Polls show a clear majority of Canadians dislike the selfish waste of money and unprecedentedly partisan nature of the "Economic Action Plan" propaganda. Even the Calgary Sun--arguably the most pro-Conservative newspaper in the country--has pleaded with them to stop. No dice. Why? Because they don't care what the majority thinks--they don't need that majority to form a  government, they only need that majority  to continue to split its vote between three opposition parties. It's the Conservative plurality in a majority of ridings that the Conservatives care about, and very deeply at that.

Where does all this audacity come from? A devilishly simple place: the pure and simple knowledge that it only takes 37%-38% of the vote to get a parliamentary majority in this country, as long as the opposition vote is split, turnout is relatively low, and the Chief Electoral Officer is suitably muzzled. Here's why: this government deserves to be hated by the majority of Canadians, and the strange ironic truth is that it is.  But the government doesn't care, because it  knows that everything about the system as it is currently configured works in their favour anyways.

There you have it: Democracy, Conservative-style.

Three New Thoughts du Jour

Thoughts du jour:

1) Provincial Parti Quebecois and federal Conservatives seem to both be cruising toward majority governments. Harper makes the perfect foil for Quebec separatists, given his low popularity in that province. He contributes to their "winning conditions".

2) "It is essential to understand that the main challenge for our electoral democracy is not voter fraud  but voter participation" --Marc Mayrand, Chief Electoral Officer of Canada.

3) If Russia successfully annexes Crimea and succeeds in violating international law and international treaties, three groups of actors will be encouraged and emboldened:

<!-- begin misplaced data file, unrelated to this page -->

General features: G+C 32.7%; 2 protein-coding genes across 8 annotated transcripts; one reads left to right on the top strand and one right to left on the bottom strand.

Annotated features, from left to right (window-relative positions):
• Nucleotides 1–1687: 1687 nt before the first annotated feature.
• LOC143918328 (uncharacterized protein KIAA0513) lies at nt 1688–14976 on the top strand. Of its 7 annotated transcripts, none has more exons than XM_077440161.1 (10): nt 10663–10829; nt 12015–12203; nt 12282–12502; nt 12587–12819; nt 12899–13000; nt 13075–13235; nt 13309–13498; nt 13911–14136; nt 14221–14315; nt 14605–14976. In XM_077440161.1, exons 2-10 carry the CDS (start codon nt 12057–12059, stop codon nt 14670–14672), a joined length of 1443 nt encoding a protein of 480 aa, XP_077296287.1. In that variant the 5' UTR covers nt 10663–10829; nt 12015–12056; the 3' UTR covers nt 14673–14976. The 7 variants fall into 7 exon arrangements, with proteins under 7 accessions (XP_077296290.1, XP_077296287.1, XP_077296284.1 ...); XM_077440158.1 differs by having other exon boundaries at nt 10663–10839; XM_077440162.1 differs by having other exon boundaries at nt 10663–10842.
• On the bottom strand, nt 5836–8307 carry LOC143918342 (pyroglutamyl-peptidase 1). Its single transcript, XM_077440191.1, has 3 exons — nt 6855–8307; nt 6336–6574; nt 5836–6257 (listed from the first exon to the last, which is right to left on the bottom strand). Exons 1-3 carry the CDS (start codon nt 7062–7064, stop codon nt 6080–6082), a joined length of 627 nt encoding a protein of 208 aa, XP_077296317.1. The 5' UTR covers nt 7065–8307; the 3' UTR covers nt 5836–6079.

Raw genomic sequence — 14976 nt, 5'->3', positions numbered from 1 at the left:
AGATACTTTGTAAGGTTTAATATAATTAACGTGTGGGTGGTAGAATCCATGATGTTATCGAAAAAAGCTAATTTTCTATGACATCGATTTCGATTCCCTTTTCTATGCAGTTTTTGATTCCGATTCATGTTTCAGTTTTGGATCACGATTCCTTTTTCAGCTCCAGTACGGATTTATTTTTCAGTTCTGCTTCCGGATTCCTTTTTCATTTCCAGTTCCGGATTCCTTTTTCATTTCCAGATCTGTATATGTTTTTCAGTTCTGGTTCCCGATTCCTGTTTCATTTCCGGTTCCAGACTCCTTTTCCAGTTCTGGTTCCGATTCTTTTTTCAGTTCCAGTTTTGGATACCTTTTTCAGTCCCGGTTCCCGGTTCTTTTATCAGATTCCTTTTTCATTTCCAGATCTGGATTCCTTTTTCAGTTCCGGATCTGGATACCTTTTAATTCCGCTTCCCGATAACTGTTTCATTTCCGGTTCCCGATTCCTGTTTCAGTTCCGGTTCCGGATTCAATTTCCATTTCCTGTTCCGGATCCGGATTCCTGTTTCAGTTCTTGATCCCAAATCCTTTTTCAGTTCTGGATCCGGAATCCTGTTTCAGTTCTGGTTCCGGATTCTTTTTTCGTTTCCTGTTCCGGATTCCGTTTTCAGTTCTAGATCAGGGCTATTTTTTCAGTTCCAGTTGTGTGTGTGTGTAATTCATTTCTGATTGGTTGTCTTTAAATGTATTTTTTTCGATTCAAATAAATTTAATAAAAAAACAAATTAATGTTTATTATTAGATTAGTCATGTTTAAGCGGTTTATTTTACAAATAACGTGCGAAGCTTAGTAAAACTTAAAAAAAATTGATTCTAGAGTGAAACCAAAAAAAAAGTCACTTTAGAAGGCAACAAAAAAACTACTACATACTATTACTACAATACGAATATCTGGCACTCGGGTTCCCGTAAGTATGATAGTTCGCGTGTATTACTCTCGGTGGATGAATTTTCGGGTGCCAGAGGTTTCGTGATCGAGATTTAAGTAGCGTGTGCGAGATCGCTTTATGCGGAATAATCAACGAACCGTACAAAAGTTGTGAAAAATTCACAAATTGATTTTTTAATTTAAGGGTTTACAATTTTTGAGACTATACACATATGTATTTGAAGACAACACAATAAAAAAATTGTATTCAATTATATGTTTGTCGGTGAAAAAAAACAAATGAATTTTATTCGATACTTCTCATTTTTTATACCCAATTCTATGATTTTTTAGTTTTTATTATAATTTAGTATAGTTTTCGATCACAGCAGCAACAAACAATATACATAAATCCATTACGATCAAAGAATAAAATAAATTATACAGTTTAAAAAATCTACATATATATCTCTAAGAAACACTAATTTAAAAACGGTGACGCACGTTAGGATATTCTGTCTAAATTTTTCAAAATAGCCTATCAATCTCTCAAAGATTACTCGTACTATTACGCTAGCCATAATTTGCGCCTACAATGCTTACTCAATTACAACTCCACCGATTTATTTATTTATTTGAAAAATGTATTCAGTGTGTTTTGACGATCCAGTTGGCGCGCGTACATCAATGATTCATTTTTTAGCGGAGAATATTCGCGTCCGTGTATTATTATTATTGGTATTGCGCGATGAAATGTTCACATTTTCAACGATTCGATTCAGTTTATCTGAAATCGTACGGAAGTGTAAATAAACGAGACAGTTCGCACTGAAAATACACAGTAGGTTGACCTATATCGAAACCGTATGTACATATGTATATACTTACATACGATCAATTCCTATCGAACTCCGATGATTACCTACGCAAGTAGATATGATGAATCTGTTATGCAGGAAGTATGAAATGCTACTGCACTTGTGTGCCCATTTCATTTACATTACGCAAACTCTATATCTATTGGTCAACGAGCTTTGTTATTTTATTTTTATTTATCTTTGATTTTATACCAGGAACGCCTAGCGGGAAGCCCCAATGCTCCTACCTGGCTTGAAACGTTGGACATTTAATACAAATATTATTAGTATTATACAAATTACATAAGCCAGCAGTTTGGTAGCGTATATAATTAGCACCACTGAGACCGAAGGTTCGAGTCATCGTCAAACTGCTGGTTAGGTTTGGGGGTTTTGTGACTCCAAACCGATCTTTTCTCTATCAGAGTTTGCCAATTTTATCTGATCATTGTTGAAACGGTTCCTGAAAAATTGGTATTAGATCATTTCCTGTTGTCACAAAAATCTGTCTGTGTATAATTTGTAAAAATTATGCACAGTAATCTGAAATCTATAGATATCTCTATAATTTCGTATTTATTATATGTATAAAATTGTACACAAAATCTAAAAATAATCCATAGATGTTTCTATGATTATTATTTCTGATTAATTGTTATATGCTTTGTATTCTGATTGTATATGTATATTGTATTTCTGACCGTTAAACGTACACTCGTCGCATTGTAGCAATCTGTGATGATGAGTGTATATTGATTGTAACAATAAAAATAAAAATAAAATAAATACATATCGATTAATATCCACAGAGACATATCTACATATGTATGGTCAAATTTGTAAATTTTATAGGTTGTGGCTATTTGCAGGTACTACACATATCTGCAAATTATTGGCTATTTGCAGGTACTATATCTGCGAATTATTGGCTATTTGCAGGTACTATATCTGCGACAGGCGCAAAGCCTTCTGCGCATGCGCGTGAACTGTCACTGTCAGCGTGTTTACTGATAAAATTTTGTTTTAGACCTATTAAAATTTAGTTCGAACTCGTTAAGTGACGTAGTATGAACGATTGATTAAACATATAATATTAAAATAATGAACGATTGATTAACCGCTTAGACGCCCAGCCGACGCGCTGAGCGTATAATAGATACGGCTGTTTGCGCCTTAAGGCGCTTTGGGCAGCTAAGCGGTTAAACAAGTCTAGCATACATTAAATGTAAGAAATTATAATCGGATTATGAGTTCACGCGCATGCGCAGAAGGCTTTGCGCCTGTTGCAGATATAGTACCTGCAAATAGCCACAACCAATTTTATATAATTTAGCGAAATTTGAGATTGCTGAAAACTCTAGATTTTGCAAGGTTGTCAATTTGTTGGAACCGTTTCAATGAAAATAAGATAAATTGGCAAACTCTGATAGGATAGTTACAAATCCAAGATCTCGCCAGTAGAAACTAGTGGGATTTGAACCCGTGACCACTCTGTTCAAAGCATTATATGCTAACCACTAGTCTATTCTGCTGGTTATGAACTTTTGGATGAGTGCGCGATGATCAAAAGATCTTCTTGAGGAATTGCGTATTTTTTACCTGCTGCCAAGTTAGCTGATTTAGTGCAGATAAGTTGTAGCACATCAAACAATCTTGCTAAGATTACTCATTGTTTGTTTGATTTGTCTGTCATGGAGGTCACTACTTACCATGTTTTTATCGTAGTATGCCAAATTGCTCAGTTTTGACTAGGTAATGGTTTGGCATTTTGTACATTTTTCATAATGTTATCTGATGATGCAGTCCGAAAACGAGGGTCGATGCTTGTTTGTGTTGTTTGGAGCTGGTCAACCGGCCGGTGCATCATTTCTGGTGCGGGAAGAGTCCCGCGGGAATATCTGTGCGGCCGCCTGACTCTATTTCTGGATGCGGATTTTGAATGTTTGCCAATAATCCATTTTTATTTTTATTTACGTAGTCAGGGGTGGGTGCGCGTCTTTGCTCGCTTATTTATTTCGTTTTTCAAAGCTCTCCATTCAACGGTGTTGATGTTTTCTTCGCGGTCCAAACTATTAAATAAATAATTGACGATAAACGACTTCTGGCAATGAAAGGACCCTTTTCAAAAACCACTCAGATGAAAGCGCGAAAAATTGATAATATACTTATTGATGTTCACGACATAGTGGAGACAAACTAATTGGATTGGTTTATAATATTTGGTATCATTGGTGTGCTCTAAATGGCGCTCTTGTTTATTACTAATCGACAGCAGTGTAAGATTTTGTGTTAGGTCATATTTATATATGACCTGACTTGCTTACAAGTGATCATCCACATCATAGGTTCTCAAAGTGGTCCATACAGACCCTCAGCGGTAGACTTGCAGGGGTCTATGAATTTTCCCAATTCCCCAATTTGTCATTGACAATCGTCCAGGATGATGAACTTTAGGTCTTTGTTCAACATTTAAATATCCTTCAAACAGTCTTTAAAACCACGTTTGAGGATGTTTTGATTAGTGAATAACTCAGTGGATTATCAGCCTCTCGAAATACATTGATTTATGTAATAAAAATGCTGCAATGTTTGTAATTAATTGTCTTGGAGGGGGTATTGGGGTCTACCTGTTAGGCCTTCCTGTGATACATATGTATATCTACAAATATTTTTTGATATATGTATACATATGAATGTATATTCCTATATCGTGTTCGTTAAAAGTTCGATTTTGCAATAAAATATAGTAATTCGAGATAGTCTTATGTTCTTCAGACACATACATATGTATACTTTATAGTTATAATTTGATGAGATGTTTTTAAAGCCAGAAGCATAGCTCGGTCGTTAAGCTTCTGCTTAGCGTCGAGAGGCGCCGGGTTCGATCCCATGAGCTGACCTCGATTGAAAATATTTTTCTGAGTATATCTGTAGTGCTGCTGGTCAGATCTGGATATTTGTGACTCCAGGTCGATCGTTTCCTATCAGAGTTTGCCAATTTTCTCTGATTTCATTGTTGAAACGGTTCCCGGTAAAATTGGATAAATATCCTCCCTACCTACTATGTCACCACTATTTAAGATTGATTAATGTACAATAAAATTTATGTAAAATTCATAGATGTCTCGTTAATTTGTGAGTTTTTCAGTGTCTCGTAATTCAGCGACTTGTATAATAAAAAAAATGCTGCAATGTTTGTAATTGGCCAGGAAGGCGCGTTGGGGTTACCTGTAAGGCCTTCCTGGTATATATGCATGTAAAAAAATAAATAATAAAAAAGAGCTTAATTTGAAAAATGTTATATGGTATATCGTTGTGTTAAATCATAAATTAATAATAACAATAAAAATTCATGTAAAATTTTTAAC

First, China and Russia and some American conservatives will be encouraged to continue their traditional  "spheres of influence" thinking.

Second, Iran, North Korea and all rogue regimes will be encouraged to obtain and keep nuclear weapons, and not to foolishly surrender them as Ukraine did under the terms of the 1994 Budapest Treaty, to which Russia was a signatory.

Third, both prospective separatists in Quebec and actual occupiers in Israel will be encouraged by the trumping of international law by "facts on the ground".

Sunday, January 26, 2014

B.C. Needs a More Centrist NDP


“B.C. doesn’t need two Liberal parties.” With those words,  B.C. NDP leader Adrian Dix  made the announcement last September 23 that he was going to hold the reins of the party leadership until a leadership vote could be taken “by mid-2014 at the latest.” This was in stark contrast to the calls by Ian Waddell, Bill Tieleman, Michael Byers and others for a much longer and more wide–open contest that would  stimulate party renewal and give every competent candidate a fair shot.   Dix’s initial insistence on a shorter time frame, with himself in control in the meantime, along with a thinly veiled swipe at the more centrist and business friendly candidates (Gregor Robertson?) invited some observers –myself included—to speculate that Dix  was perhaps allowing his own biases to influence the process too much. It was difficult to resist such speculation as long as his longtime friend and colleague John Horgan was the frontrunner to replace him.           

I am happy to report that the situation has changed somewhat. Last month the date for the leadership vote was set for September, which will mean that nearly a full year will have been allowed for the leadership race  to unfold.  Mr. Horgan decided not to run, saying more fresh blood was needed (evidently not an endorsement of Mike Farnworth). Mr. Dix still points to members of his caucus as the best people to replace him, but to be fair,  several are strong candidates and they do represent  a fairly wide range of backgrounds and viewpoints. The new schedule  is still awkward for the federal MPs (who must choose whether to fight the 2015 election) and the mayors of Vancouver and Victoria( who need to complete their terms of office) but is more reasonable than it first appeared.  It also gives us more time to reflect on Dix’s comment that “B.C. doesn’t need two Liberal parties.”